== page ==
Susan Minot, Evening

Seeing the previews for the new movie of Evening reminded me that the novel had been sitting on my shelf “ripening” for a few years, so I decided it was time to read it. While I was reading it, I kept thinking that it was a very odd choice for a movie adaptation, dedicated as it is to rendering the dying protagonist’s consciousness, the meandering and then occasionally piercing or flashing experience of her memories and feelings. The prose and the story combine to make reading the novel an intense and often moving process, and I thought (I guess I still think) that the care Minot has lavished on telling details and on exploring the ultimately lonely experience of subjectivity will inevitably be lost when the story is translated or reduced to its action (for some reason I’m sure that the car accident will feature prominently in the film version). Since finishing it last night, though, I’ve engaged in some co-duction with myself and become increasingly dissatisfied with the novel. It seems to me that Minot’s care has already been lavished on an undeserving subject, in this respect at least: the relationship that Ann describes as “the highest point” in her life is, basically, an unlikely and cliched interlude of sexual ecstasy with another woman’s fiance–and the emotional force of the novel relies on our accepting that this brief affair with a near stranger matters more than anything else that has happened in her life since then. Here’s an excerpt from one of the culminating scenes:

She swam through the water and let cold reason take over and the heart which had asked for too much left her behind and when she emerged from the water on the rocky beach she had let go of it and there was a new version in her, a sort of second heart. She went in with one heart and came out with a second heart inside. (246)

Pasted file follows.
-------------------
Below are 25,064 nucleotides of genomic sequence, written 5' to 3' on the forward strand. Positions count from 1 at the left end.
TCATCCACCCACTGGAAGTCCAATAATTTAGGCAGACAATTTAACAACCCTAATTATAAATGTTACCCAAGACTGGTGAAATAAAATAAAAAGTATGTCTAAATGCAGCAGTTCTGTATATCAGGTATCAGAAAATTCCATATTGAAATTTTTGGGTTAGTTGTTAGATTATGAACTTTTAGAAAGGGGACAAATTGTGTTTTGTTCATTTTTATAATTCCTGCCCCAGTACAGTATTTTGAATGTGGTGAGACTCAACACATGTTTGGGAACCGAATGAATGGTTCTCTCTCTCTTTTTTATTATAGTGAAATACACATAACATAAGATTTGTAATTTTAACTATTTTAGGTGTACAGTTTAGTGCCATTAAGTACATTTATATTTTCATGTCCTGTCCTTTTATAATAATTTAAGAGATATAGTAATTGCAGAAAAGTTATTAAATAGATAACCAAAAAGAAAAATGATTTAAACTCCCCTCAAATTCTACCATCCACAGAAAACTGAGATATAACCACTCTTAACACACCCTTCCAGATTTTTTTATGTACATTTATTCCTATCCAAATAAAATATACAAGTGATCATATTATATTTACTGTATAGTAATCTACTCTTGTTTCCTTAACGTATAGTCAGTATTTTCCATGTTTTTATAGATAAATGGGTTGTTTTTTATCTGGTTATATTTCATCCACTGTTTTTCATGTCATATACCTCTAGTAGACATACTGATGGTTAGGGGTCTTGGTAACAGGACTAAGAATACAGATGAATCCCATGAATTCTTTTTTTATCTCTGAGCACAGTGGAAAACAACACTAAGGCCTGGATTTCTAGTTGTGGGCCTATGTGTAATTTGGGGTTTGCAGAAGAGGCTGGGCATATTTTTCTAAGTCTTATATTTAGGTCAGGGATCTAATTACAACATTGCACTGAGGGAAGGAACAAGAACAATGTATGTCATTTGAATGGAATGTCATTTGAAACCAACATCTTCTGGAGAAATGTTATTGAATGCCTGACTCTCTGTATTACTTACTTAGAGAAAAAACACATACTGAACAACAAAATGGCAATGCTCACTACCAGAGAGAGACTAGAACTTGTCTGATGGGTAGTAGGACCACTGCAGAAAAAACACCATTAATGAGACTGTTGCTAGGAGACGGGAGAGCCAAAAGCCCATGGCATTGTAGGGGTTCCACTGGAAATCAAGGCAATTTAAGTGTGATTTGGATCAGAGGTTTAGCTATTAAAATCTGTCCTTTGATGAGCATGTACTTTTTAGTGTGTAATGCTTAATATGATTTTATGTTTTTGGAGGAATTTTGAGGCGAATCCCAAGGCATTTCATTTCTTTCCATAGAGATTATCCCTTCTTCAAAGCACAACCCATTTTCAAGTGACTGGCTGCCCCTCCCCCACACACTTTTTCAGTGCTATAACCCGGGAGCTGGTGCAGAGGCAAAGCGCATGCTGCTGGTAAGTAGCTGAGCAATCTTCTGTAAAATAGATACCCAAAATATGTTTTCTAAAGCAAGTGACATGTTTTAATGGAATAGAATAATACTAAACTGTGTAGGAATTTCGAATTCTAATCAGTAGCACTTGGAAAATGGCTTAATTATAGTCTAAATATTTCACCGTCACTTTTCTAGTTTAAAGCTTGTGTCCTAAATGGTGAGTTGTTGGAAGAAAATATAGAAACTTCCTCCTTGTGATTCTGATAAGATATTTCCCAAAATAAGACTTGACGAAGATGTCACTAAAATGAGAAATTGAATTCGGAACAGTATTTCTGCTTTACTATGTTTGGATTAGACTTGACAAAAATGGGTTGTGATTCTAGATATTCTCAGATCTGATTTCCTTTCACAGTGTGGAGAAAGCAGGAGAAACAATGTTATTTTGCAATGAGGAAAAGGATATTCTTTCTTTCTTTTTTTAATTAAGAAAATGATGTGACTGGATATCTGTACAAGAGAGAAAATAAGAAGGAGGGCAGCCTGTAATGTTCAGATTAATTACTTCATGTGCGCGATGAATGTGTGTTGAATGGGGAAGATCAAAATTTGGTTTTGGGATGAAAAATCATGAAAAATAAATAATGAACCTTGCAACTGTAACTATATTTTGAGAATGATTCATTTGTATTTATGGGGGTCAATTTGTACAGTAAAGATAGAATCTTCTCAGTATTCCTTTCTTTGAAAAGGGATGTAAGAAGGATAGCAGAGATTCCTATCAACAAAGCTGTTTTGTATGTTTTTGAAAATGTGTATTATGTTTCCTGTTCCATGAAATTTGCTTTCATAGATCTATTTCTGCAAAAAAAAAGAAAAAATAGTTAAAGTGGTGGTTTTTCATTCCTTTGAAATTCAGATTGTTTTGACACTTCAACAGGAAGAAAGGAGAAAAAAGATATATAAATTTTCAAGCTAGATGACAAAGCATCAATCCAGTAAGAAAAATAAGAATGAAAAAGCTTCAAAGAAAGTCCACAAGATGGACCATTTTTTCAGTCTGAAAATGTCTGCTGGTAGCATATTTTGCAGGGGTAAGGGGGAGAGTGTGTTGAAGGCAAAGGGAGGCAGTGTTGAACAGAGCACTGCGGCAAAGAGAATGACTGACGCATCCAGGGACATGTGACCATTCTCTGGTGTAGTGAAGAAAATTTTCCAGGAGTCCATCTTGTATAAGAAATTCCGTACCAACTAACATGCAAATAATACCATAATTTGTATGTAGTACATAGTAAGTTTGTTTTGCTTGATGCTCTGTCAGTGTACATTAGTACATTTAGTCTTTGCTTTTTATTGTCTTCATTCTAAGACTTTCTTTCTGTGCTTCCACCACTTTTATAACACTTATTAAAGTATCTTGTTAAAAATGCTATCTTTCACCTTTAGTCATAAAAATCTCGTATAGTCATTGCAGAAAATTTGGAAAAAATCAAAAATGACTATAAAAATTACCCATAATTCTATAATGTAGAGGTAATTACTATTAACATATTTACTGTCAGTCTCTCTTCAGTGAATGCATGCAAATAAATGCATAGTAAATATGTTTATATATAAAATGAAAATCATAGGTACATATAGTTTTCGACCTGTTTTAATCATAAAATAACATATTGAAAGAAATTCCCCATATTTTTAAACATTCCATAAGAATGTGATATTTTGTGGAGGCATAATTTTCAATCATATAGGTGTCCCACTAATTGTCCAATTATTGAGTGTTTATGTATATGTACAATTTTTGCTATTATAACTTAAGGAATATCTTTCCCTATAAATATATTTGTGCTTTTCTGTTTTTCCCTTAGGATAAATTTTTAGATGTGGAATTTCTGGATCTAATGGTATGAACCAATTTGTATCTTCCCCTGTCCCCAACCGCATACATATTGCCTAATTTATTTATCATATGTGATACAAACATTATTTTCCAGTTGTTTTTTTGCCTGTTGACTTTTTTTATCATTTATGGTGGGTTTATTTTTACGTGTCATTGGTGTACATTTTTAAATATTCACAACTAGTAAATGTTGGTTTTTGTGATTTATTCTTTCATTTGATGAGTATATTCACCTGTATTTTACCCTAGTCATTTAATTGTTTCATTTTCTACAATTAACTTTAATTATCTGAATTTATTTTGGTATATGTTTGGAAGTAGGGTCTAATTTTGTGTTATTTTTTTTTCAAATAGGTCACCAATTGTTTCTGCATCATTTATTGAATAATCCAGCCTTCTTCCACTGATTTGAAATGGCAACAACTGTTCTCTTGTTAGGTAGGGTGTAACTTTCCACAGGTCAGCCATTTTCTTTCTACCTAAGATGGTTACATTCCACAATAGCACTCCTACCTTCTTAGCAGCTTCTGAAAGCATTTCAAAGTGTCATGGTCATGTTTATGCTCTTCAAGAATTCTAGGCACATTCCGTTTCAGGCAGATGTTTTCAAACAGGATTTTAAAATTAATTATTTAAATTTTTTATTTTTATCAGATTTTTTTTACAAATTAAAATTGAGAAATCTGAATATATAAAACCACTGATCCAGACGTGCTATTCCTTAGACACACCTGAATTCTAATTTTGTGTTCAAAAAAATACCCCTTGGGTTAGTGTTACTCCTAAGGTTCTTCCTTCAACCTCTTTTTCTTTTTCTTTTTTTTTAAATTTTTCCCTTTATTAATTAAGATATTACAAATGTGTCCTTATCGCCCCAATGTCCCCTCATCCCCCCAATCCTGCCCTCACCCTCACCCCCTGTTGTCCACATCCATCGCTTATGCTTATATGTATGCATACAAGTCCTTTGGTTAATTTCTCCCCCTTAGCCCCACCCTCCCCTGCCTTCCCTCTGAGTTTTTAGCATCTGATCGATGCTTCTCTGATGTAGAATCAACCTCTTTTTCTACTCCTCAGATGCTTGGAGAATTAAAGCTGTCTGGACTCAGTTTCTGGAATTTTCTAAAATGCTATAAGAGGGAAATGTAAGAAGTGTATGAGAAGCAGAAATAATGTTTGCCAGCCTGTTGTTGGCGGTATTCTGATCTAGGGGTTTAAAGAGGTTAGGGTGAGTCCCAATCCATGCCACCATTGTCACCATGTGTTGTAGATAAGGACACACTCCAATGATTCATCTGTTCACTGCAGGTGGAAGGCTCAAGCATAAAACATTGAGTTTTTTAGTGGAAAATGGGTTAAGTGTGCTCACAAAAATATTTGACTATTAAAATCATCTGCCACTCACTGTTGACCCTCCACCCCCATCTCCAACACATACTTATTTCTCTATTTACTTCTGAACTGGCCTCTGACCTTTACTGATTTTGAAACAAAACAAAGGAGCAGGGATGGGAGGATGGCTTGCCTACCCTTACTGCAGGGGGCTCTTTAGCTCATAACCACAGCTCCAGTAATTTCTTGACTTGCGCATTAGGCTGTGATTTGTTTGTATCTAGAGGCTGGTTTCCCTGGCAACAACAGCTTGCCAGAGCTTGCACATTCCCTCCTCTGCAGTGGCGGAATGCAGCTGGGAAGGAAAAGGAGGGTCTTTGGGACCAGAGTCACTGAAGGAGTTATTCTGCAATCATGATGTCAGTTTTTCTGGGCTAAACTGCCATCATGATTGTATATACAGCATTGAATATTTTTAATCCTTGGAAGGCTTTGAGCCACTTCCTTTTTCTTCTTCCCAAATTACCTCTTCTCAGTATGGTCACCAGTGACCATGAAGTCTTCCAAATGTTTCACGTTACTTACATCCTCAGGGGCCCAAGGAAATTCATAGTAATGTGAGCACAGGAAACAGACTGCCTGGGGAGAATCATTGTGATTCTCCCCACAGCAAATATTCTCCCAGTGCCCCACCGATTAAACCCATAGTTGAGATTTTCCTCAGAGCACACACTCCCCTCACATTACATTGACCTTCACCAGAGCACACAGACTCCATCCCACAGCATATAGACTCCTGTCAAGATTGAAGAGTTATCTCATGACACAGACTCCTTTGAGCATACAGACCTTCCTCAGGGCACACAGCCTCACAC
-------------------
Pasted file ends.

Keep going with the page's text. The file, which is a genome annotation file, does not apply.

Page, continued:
Is the idea really that as a result of this youthful romance, which he calls off in favour of his pregnant girlfriend, she has turned away from feeling (the wisdom of the heart?) and allowed herself, oh so wrongly, to be governed by “cold reason” (the wisdom of the head?)? Even putting aside this improbably absolute separation of head and heart, the whole scenario turns out, despite the beautiful prose, to be no better than a Hollywood cliche or a fairy tale fantasy about true love–meaning that, after all, it’s not such a bad subject for a sentimental ‘weeper’ movie. All of the moral complications, the difficult weighing and balancing of duties and principles against feelings and impulses, seem to be set aside, while being swept away by passion becomes the highest ideal, the life most worth living (it’s hard for me not to think about the way George Eliot handles a similar situation, in a wholly different philosophical and literary style, in The Mill on the Floss). Maybe there’s a layer of thought in the novel in which Ann’s memories of her love for Harris Arden are ironized or critiqued; it’s true that we do learn that Harris never felt as strongly, for example. But at this point my judgment is that the novel is beautiful and evocative and yet, sadly, insubstantial.

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